case JSONNumber(0) -> "zero";

You can use a when clause, as in the preceding example. Nicer syntax may come in the future.

Puzzler #3

Looking again at this (incomplete) JSON primitive type hierarchy:

sealed interface JSONPrimitive permits JSONNumber, JSONString, JSONBoolean {}
final record JSONNumber(double value) implements JSONPrimitive {}
final record JSONString(String value) implements JSONPrimitive {}
enum JSONBoolean implements JSONPrimitive { FALSE, TRUE; }

compare

if (j instanceof JSONNumber(var v)) d = "" + v;
else if (j instanceof JSONString(var s)) d = s;
else if (j instanceof JSONBoolean b) d = b.name();

and

switch (j) {
   case JSONNumber(var v): d = "" + v; break;
   case JSONString(var s): d = s; break;
   case JSONBoolean b: d = b.name(); break;
};

Do they do exactly the same thing? If no, for which value of j do they differ?

Click arrow to reveal answer

By design, pattern matching for instanceof and switch have the same behavior, including the binding to the matched variable (v or b in the example).

But there is one crucial difference. For historical reasons, instanceof is null-friendly. The expression null instanceof ... is simply false. But switch is null-hostile: switch (null) { ... } throws a NullPointerException.

So, the answer is: the two statements have the same effect except when j is null.

Knowing this, let's move on to record patterns:

record Box<T>(T contents) { }

Box<String> boxed = null;
String unboxed = switch (boxed) {
   case Box(String s) -> s;
};

What happens?

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A NullPointerException. No surprise.

What about

Box<String> boxed = new Box(null);
String unboxed = switch (boxed) {
   case Box(String s) -> s;
};
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No problem. s is bound to null, and unboxed becomes null.

What about

Box<Box<String>> doubleBoxed = new Box(null);
String unboxed = switch (doubleBoxed) {
   case Box(Box(String s)) -> s;
};
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An implicit mechanism tries to match Box(null) wiith a Box(b), which is a Box(String s), and then set s = b.contents(). The match is deemed to fail, and there are no further matching cases. Therefore, a MatchException is thrown. Not a NullPointerException.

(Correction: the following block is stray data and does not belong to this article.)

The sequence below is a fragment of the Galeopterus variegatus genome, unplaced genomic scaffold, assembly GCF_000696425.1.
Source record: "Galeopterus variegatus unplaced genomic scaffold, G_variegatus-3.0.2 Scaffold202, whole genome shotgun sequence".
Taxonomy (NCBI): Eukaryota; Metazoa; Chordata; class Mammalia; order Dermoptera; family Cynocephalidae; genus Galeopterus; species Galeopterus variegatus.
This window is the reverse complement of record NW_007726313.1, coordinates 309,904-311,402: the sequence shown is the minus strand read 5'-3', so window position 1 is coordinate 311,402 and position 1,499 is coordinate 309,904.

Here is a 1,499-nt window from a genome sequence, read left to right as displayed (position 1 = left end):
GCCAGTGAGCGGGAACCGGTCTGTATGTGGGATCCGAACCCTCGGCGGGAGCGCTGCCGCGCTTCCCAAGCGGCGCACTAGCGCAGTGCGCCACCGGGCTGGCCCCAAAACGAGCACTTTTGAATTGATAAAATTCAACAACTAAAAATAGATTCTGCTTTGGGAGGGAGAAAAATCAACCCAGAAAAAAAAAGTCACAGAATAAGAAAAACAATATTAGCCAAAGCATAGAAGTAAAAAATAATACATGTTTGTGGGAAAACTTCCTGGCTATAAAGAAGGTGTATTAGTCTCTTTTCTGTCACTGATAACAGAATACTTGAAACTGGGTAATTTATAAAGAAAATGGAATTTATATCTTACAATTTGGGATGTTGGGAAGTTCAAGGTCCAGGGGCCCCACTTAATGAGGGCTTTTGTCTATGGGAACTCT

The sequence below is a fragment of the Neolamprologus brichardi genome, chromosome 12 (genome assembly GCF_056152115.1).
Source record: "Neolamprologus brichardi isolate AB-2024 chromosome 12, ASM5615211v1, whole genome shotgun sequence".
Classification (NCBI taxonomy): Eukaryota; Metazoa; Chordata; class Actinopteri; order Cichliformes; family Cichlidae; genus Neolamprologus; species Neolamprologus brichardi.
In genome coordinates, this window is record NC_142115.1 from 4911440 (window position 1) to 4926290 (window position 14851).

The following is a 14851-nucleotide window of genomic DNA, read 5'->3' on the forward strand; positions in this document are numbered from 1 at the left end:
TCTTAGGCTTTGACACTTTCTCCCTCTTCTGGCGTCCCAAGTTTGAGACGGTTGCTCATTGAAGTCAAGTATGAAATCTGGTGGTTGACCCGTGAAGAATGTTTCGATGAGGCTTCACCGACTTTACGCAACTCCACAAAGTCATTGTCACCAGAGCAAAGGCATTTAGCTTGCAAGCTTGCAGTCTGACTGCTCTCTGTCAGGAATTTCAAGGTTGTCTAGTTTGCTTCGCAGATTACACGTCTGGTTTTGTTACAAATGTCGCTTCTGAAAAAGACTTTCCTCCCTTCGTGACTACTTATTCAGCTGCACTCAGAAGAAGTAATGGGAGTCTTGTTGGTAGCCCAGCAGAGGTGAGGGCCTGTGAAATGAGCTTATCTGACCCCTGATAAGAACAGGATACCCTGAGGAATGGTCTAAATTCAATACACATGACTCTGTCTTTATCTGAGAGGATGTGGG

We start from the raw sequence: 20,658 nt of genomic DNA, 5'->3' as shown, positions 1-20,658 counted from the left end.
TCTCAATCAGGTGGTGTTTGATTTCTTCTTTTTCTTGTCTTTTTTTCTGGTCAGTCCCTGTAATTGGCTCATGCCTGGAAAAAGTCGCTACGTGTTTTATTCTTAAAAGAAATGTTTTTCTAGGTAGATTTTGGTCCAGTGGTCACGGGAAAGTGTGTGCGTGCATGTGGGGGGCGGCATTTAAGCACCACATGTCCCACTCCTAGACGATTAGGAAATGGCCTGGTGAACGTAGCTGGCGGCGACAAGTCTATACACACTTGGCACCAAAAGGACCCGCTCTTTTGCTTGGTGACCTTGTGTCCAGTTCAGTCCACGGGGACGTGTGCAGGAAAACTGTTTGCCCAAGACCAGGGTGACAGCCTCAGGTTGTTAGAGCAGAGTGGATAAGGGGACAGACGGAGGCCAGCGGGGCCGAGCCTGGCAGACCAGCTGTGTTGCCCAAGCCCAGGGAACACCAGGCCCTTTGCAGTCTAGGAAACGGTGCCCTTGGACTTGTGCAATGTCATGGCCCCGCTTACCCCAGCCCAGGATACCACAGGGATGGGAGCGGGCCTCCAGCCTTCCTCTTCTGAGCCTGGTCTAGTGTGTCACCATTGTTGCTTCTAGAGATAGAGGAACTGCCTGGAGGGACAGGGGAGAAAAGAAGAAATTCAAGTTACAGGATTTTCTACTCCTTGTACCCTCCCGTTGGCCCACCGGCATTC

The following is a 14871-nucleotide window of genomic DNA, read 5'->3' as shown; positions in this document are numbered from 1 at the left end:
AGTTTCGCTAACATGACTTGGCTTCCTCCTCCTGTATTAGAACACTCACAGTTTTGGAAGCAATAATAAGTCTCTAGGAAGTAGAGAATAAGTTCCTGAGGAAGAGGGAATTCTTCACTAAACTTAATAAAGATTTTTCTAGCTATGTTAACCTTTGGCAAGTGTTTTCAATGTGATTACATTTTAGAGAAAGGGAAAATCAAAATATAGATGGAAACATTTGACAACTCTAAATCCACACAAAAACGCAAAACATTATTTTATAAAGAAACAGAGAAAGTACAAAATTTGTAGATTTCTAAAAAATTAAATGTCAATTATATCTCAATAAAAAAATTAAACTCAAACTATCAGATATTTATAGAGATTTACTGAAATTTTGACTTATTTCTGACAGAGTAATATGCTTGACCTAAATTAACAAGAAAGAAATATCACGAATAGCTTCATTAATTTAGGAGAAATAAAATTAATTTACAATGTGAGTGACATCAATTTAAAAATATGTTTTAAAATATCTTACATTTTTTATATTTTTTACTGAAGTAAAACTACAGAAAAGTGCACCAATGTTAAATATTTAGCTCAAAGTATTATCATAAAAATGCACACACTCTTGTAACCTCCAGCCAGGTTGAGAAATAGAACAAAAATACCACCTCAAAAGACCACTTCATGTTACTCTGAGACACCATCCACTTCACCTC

Principle #3: Null

To nobody's surprise, null is always a cause of grief. In Java 1.0, switch was only defined for primitive types, so null wasn't an issue. When wrappers were added, it made sense to say that null was exceptional. When enum was added in Java 5, that still made sense. Why would an enum value ever be null? And with switching on strings in Java 7, there was no reason to rock the boat either. A switch with a null selector simply throws a NullPointerException.

But with pattern matching, it was decided that it would be ugly to surround switch with checks against null, and a case null was allowed. For example:

String unboxed = switch (boxed) {
   case Box(String s) -> s;
   case null -> "empty";
};

Note that the first case is not a match. That explains the doubleBoxed puzzler.

You can combine case null with default, but not with any other case:

case null, default -> "something else"; // Ok
case null, 0 -> "nullish"; // ERROR

Adding case null to any switch makes the switch null-friendly, but it also turns it into a “enhanced” switch, which has more stringent requirements than its classic cousin. See the following sections.

Puzzler #4

Compare the following two uses of switch. Which one is incorrect, and why?

int x = ...;
String d = switch (x) {
   case 0 -> "zero"; 
   case 1, 2, 3 -> "small"; 
}

switch (x) {
   case 0: d = "zero"; break;